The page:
The different shades of blue
The entire color spectrum has more than 16 million different colors, far more than the naked eye can distinguish. In the fabrics industry, just like in any color related industry, silk manufacturers use specific pan-tone colors to describe different shades. Instead of naming colors by specific letter and number combinations most people use basic list of colors that gives each shade its own unique name.
When referring to fabrics most poeple don’t go into as much detail as the list above. Instead the 35 shades of blue get summarized into four differnt shades: Light blue shades, blue shades, dark blue shades, and grayish blue shades.
The shades of light blue include:
- Alice Blue: One of the lightest blue color shades. In fabrics, including silk ties, Alice blue has a white-silver shimmer.
- Baby Blue: Baby blue has a slightly more blueish tone than Alice blue. It has less of a silver shimmer but rather more turquoise. For silk ties, baby blue is often times called a pastel tone blue and is a popular color for ties worn in the spring and summer, as well as for younger men that just recently started wearing ties.
- Classic light blue: Again, more blue than baby blue. It is often times called sky blue, although sky blue is its own color shade. Just like baby blue, silk tie manufacturers produce the majority of their light blue silk yarn for the spring and summer fashion.
- Powder Blue: It is almost indistinguishable to light blue, but at a closer look poweder blue contains a little more silver grayish tone.
- Electric blue: Electric blue has more of a greenish shimmer and is often times mistaken to Aqua or even turquise. It gets close to both of those colors, but is slightly more blueish whie the others are more of a green shimmer.
Shades of Blue:
The list of the main blue colors is quite wide, and the main colors are:
- Azure Blue: Azure has slightly more greenish shimmer and is also lighter than the classic Blue tone. In mens fashion Azure blue is rarely used. Women’s fashion often times has this color shade reserved for make-up products.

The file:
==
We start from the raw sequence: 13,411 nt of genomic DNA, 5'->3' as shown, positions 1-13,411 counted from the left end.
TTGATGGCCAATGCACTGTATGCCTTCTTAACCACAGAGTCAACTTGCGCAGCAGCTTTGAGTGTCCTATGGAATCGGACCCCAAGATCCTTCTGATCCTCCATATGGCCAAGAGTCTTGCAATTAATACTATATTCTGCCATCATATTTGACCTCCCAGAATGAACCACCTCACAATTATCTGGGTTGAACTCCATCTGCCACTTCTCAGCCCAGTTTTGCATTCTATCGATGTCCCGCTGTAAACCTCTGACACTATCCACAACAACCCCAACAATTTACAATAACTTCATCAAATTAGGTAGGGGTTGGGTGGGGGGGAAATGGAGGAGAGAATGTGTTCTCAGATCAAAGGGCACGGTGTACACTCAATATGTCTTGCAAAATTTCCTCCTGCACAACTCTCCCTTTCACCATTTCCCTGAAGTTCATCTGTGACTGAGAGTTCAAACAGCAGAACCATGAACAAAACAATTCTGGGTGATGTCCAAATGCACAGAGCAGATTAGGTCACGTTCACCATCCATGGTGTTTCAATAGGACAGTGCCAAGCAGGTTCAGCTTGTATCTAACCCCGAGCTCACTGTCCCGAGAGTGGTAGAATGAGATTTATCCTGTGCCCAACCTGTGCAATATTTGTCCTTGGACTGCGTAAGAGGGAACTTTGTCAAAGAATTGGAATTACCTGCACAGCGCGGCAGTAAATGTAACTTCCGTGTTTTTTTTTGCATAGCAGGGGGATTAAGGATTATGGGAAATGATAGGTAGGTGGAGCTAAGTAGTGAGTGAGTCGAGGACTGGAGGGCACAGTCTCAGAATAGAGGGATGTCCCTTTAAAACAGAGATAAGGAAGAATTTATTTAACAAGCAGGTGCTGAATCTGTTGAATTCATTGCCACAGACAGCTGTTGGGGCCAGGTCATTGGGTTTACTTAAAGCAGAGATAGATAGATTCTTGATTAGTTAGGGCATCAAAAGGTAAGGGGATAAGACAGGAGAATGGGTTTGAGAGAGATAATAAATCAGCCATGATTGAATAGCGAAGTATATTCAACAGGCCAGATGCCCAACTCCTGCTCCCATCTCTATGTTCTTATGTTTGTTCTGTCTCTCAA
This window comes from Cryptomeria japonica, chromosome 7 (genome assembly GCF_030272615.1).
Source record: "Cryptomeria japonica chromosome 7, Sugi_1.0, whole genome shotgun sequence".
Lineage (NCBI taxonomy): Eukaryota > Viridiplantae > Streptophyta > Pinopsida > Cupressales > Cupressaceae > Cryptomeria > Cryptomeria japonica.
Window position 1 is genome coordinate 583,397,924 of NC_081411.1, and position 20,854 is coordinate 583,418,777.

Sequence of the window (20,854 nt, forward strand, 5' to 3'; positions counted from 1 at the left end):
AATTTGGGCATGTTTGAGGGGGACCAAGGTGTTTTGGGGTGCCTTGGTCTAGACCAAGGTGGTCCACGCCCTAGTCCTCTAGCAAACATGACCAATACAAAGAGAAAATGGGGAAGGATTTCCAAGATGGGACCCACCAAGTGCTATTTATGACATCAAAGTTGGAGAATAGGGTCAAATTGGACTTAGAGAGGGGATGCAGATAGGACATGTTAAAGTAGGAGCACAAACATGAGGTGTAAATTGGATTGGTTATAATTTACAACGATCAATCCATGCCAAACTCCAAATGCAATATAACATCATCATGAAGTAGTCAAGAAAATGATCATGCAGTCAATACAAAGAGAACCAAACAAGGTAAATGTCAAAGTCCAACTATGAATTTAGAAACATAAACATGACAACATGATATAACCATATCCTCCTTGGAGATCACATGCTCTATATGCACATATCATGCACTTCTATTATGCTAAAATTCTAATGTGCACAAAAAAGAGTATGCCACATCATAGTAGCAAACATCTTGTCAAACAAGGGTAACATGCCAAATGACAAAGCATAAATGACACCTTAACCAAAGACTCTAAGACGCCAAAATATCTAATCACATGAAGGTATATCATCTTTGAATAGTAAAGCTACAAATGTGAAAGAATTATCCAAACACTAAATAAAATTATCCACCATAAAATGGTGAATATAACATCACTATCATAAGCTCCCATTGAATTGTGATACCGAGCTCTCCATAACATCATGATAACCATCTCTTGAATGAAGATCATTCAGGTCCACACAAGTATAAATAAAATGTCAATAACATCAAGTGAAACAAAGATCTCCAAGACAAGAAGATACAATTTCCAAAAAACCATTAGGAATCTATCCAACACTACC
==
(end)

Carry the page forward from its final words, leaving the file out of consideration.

- Blue: Although a common color, it is traditionally not used very often in mens fashion, as it appears to bright in color.
- Royal blue: A classic color for men’s fashion, including neckties.
- Cobalt Blue: Popular in men’s fashion. In formal attire, cobalt blue is commonly used in necktie designs, as well as suits, and dress shirts.
- Persian Blue: Classic blue tone for neckties, but not as common in dress shirts and suits.
Shades of dark blue:
- Dark Blue: Classic blue color for neckties. A very popular color shade for solid color neckties, as it matches well with most suit and shirt combinations.
- Denim Blue: Uncommon for formal men’s attire. As the name suggests: A characteristic color shade for jeans.
- Egyptian Blue: Slightly darker shade than the classic dark blue. Egyptian blue appears very elegant and is a common color for classic business neckties.
- Navy Blue: Common color for both neckties as well as suits. Many designers combine navy blue fabrics with fine gray or white pin stripes in their suits.
- Midnight Blue: Midnight blue has a large portion of black. It is very common for suits, but slightly less common for neckties as it is a little too dark.
- Sapphire Blue: Again, very dark blue tone, that is common for suit fabrics. For neckties, sapphire blue is often times combined with other shades of blue in striping patterns.
- Carolina Blue: In formal men’s fashion this color shade is most common in dress shirts. In necktie designs, Carolina blue is often times combined with other, mostly darker shades of blue.
- Periwinkle Blue: A very silverish blue tone that is most common for dress shirts. For neckties, periwinkle is very rarely used as the main color shade, but instead used to accentuate other blue or red color shades.
- Steel Blue: A common blue tone for shirts as well as neckties.